Paired-associate learning is often used to examine episodic memory in humans1. Animal models include the recall of food-cache locations by scrub jays2 and sequential memory3,4. Here we report a model in which rats encode, during successive sample trials, two paired associates (flavours of food and their spatial locations) and display better-than-chance recall of one item when cued by the other. In a first study, pairings of a particular foodstuff and its location were never repeated, so ensuring unique ‘what–where’ attributes. Blocking N-methyl-d-aspartate receptors in the hippocampus—crucial for the induction of certain forms of activity-dependent synaptic plasticity5,6—impaired memory encoding but had no effect on recall. Inactivating hippocampal neural activity by blocking α-amino-3-hydroxy-5-methyl-4-isoxazole propionic acid (AMPA) receptors impaired both encoding and recall. In a second study, two paired associates were trained repeatedly over 8 weeks in new pairs, but blocking of hippocampal AMPA receptors did not affect their recall. Thus we conclude that unique what–where paired associates depend on encoding and retrieval within a hippocampal memory space7,8, with consolidation of the memory traces representing repeated paired associates in circuits elsewhere.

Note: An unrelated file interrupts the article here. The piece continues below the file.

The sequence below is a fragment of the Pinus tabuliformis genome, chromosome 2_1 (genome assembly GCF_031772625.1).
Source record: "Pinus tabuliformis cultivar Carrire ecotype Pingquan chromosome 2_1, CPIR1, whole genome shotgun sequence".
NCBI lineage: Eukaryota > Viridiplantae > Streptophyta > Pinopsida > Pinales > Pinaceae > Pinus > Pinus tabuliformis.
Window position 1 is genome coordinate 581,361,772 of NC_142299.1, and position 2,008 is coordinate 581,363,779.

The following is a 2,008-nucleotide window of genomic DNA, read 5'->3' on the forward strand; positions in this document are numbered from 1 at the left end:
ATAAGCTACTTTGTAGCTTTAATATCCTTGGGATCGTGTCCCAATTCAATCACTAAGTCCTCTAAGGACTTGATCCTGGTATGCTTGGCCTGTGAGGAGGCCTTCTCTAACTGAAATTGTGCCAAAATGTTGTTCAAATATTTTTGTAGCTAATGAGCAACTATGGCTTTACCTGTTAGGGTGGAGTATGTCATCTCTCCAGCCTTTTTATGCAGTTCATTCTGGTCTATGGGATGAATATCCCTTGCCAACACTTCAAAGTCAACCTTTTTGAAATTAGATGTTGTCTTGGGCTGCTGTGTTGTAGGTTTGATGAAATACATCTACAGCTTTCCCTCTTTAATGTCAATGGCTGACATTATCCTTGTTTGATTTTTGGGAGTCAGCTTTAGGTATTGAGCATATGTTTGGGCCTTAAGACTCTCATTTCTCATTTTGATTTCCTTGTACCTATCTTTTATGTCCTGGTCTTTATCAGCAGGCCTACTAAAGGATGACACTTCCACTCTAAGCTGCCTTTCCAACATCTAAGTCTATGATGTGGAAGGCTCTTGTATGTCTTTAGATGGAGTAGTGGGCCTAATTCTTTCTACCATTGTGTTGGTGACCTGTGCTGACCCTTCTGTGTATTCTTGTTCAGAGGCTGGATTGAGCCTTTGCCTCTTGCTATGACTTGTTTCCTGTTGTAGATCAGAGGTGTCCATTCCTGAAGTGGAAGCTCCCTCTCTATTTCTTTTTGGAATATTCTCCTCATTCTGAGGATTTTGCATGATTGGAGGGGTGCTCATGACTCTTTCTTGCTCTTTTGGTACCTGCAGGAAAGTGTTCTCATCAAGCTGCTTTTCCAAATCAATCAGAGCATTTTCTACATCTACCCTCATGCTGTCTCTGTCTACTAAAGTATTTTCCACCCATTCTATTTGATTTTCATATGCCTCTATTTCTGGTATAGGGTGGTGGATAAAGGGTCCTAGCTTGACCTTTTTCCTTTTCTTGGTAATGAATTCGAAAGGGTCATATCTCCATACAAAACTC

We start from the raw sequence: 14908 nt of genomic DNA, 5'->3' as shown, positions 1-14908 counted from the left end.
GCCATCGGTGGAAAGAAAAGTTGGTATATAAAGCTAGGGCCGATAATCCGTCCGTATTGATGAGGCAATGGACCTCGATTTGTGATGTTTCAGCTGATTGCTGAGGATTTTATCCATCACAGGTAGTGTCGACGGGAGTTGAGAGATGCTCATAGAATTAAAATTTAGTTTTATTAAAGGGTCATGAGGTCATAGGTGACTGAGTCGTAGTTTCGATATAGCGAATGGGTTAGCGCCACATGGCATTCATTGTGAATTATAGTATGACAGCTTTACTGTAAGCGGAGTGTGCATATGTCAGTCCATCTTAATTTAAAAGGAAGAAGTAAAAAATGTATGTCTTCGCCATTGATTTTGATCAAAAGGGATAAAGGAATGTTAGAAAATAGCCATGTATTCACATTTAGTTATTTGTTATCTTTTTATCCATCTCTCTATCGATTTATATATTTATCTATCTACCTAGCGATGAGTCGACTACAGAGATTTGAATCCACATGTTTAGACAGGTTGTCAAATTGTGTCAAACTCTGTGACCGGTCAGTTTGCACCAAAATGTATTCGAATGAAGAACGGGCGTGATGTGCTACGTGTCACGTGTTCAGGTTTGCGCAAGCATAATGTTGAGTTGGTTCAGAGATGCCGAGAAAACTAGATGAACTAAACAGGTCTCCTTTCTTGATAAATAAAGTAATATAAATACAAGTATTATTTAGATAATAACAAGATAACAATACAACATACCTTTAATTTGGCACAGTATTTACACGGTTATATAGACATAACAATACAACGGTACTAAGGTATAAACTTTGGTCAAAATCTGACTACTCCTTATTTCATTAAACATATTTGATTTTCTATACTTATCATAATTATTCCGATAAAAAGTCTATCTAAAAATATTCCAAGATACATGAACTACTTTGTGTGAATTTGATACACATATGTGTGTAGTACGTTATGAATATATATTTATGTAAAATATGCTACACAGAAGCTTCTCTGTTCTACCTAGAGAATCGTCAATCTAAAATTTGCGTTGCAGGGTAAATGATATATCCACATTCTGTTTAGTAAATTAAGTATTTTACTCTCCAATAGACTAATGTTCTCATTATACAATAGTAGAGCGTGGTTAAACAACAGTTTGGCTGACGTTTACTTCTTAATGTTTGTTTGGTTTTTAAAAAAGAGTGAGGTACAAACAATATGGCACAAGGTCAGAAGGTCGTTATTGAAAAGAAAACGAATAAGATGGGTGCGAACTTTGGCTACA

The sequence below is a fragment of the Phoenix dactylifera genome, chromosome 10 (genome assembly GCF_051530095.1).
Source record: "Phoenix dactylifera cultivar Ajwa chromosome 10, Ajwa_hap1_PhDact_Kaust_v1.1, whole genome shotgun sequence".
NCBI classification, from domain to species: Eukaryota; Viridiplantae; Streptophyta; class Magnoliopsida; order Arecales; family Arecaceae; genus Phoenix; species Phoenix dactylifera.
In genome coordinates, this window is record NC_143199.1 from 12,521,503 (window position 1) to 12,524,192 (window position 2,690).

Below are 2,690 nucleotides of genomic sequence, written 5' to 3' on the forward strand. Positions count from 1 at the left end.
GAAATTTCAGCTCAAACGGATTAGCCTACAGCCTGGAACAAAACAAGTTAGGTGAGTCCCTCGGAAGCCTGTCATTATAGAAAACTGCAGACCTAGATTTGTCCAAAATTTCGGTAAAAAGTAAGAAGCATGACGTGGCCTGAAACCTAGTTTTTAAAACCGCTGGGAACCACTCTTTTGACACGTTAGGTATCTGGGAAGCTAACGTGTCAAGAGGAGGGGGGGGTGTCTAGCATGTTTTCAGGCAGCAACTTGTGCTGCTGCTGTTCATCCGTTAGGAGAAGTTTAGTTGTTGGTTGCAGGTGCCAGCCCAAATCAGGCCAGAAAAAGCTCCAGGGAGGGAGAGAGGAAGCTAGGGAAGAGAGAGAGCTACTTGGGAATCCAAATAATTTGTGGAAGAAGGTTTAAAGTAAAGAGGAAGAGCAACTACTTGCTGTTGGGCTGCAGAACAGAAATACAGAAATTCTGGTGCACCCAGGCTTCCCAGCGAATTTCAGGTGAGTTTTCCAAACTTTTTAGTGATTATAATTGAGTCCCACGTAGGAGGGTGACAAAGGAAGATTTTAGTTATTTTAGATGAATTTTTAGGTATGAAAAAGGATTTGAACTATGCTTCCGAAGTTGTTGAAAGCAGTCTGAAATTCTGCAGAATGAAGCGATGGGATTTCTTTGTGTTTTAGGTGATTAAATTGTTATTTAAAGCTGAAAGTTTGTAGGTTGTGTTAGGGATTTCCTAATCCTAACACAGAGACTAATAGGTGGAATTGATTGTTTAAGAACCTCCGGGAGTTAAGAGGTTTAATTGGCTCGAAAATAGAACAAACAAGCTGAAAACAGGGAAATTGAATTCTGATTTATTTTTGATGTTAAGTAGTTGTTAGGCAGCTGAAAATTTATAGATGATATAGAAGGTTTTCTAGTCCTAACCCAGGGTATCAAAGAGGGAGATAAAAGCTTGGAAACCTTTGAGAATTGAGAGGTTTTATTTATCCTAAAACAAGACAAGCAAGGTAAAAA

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We thank N. Clayton, D. Donaldson, P. Dudchenko, L. Jacobs, E. Moser and E. Wood for discussion. Funded by MRC Innovation and Programme Grants and an E.U. Framework V Grant.
The authors declare that they have no competing financial interests.
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Day, M., Langston, R. & Morris, R. Glutamate-receptor-mediated encoding and retrieval of paired-associate learning. Nature 424, 205–209 (2003). https://doi.org/10.1038/nature01769
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